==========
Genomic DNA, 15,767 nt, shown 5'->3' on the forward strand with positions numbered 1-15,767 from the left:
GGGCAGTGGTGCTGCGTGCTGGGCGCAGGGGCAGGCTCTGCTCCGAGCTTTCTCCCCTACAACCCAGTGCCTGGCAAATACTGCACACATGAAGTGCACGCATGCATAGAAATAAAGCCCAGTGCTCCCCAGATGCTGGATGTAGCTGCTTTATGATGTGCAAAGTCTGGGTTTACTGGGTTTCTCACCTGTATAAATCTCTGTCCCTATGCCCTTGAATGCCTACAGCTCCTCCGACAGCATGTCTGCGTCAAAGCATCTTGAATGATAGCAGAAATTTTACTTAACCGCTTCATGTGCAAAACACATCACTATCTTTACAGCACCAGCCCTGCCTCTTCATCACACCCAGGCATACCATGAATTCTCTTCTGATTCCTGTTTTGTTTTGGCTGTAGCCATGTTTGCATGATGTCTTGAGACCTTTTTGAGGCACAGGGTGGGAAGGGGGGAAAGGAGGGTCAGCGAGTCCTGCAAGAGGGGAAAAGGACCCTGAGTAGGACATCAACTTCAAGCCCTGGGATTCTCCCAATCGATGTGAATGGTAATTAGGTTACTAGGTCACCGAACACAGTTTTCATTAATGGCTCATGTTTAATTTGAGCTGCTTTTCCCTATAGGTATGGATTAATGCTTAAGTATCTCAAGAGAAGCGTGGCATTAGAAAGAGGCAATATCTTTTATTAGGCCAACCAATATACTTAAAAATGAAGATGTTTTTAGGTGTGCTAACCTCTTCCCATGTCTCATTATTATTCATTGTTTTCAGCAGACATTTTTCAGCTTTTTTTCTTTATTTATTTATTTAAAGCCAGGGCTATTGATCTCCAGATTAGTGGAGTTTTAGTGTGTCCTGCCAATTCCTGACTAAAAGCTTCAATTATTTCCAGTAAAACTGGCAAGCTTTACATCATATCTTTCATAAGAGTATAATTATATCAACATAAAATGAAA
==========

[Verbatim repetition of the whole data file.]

Genomic DNA, 15,767 nt, shown 5'->3' on the forward strand with positions numbered 1-15,767 from the left:
GGGCAGTGGTGCTGCGTGCTGGGCGCAGGGGCAGGCTCTGCTCCGAGCTTTCTCCCCTACAACCCAGTGCCTGGCAAATACTGCACACATGAAGTGCACGCATGCATAGAAATAAAGCCCAGTGCTCCCCAGATGCTGGATGTAGCTGCTTTATGATGTGCAAAGTCTGGGTTTACTGGGTTTCTCACCTGTATAAATCTCTGTCCCTATGCCCTTGAATGCCTACAGCTCCTCCGACAGCATGTCTGCGTCAAAGCATCTTGAATGATAGCAGAAATTTTACTTAACCGCTTCATGTGCAAAACACATCACTATCTTTACAGCACCAGCCCTGCCTCTTCATCACACCCAGGCATACCATGAATTCTCTTCTGATTCCTGTTTTGTTTTGGCTGTAGCCATGTTTGCATGATGTCTTGAGACCTTTTTGAGGCACAGGGTGGGAAGGGGGGAAAGGAGGGTCAGCGAGTCCTGCAAGAGGGGAAAAGGACCCTGAGTAGGACATCAACTTCAAGCCCTGGGATTCTCCCAATCGATGTGAATGGTAATTAGGTTACTAGGTCACCGAACACAGTTTTCATTAATGGCTCATGTTTAATTTGAGCTGCTTTTCCCTATAGGTATGGATTAATGCTTAAGTATCTCAAGAGAAGCGTGGCATTAGAAAGAGGCAATATCTTTTATTAGGCCAACCAATATACTTAAAAATGAAGATGTTTTTAGGTGTGCTAACCTCTTCCCATGTCTCATTATTATTCATTGTTTTCAGCAGACATTTTTCAGCTTTTTTTCTTTATTTATTTATTTAAAGCCAGGGCTATTGATCTCCAGATTAGTGGAGTTTTAGTGTGTCCTGCCAATTCCTGACTAAAAGCTTCAATTATTTCCAGTAAAACTGGCAAGCTTTACATCATATCTTTCATAAGAGTATAATTATATCAACATAAAATGAAA